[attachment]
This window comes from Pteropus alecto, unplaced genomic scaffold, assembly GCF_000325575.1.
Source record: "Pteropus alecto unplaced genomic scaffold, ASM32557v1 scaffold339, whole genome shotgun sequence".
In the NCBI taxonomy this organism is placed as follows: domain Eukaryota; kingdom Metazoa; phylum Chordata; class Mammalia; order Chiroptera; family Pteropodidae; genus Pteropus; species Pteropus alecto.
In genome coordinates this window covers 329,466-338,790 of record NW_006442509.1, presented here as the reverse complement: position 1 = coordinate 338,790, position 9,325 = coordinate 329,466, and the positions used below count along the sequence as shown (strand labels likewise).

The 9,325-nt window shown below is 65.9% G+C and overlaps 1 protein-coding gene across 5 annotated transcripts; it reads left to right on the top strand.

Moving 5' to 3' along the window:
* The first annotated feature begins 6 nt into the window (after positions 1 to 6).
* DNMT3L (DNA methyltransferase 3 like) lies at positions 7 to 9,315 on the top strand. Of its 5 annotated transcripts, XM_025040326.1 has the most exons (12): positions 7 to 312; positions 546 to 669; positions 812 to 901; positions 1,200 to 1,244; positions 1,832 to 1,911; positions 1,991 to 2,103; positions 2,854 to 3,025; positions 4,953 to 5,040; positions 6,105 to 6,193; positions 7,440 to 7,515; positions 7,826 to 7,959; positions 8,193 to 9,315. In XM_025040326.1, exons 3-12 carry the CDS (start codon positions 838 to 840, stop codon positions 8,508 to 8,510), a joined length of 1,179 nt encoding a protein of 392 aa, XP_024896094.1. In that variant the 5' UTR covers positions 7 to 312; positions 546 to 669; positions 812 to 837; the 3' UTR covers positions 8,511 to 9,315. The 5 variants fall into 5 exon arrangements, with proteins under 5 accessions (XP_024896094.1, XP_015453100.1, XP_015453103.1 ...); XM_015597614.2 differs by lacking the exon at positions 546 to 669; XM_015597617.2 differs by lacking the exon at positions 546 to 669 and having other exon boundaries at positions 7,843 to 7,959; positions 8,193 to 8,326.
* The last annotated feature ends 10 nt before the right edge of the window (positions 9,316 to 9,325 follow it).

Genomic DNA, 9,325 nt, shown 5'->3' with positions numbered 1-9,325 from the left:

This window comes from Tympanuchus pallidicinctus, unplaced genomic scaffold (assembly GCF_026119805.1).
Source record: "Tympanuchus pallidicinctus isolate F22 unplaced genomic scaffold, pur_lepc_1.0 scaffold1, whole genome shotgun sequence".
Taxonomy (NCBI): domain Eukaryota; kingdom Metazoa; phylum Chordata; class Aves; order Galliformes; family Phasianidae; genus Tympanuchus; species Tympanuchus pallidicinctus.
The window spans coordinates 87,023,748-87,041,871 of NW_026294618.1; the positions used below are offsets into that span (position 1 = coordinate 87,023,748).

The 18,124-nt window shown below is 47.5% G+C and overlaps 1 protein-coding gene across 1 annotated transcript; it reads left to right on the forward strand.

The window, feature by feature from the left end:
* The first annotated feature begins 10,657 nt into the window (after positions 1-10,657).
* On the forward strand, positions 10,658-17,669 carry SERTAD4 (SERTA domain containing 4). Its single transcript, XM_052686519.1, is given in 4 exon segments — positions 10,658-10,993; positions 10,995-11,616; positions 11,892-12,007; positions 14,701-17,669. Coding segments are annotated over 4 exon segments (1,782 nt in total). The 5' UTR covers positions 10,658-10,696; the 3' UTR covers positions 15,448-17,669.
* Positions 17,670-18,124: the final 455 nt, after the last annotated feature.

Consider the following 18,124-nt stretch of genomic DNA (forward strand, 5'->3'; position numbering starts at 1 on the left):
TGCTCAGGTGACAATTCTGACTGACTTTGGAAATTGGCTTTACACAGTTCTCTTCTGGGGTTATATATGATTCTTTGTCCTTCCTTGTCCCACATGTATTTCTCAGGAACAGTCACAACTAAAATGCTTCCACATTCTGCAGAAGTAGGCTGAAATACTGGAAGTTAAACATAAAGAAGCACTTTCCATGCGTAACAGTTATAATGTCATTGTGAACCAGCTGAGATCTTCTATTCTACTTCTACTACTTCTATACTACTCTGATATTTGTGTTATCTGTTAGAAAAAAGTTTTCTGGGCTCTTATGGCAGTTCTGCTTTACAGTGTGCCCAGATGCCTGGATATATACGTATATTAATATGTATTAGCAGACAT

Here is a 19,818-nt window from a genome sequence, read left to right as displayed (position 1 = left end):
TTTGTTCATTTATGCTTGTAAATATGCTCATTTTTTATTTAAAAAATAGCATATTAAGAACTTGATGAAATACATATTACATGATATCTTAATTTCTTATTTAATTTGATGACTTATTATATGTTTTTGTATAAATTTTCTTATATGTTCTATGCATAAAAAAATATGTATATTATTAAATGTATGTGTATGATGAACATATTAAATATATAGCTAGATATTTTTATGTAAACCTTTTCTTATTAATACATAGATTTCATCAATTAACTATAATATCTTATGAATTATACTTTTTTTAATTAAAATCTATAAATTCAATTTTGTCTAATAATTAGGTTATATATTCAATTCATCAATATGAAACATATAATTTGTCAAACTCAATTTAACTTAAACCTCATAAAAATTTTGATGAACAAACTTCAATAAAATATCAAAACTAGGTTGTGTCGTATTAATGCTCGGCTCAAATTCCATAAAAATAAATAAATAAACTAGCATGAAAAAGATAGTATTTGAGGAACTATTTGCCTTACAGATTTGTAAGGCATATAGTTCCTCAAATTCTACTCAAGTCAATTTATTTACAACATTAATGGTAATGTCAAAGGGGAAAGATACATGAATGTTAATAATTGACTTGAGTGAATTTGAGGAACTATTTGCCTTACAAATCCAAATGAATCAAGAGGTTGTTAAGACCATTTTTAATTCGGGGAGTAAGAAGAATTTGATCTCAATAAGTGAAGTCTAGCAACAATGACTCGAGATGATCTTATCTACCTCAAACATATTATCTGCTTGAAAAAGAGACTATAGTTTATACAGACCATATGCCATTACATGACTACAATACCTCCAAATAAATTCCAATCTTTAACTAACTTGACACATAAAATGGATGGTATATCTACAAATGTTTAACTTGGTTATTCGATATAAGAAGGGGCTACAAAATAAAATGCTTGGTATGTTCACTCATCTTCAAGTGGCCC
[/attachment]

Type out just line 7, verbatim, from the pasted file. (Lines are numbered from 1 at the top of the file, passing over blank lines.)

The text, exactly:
* The first annotated feature begins 6 nt into the window (after positions 1 to 6).